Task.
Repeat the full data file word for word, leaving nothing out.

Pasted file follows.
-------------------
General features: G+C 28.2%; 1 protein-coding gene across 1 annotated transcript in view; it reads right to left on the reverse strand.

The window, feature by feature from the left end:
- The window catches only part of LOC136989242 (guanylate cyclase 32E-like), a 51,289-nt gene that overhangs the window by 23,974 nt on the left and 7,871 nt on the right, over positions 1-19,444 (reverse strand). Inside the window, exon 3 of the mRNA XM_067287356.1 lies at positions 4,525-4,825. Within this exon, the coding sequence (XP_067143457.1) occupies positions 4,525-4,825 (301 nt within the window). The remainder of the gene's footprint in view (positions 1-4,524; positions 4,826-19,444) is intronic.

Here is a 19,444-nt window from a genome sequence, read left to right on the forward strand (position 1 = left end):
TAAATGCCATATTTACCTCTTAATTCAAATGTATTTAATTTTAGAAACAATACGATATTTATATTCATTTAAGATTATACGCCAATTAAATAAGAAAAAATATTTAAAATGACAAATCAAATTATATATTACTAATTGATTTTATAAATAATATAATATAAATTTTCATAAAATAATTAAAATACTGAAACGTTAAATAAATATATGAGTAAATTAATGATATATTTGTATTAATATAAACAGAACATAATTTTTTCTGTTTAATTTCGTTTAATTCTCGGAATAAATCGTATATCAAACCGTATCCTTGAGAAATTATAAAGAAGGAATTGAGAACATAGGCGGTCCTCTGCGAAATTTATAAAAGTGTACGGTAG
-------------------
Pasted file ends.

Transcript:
General features: G+C 28.2%; 1 protein-coding gene across 1 annotated transcript in view; it reads right to left on the reverse strand.

The window, feature by feature from the left end:
- The window catches only part of LOC136989242 (guanylate cyclase 32E-like), a 51,289-nt gene that overhangs the window by 23,974 nt on the left and 7,871 nt on the right, over positions 1-19,444 (reverse strand). Inside the window, exon 3 of the mRNA XM_067287356.1 lies at positions 4,525-4,825. Within this exon, the coding sequence (XP_067143457.1) occupies positions 4,525-4,825 (301 nt within the window). The remainder of the gene's footprint in view (positions 1-4,524; positions 4,826-19,444) is intronic.

Here is a 19,444-nt window from a genome sequence, read left to right on the forward strand (position 1 = left end):
TAAATGCCATATTTACCTCTTAATTCAAATGTATTTAATTTTAGAAACAATACGATATTTATATTCATTTAAGATTATACGCCAATTAAATAAGAAAAAATATTTAAAATGACAAATCAAATTATATATTACTAATTGATTTTATAAATAATATAATATAAATTTTCATAAAATAATTAAAATACTGAAACGTTAAATAAATATATGAGTAAATTAATGATATATTTGTATTAATATAAACAGAACATAATTTTTTCTGTTTAATTTCGTTTAATTCTCGGAATAAATCGTATATCAAACCGTATCCTTGAGAAATTATAAAGAAGGAATTGAGAACATAGGCGGTCCTCTGCGAAATTTATAAAAGTGTACGGTAG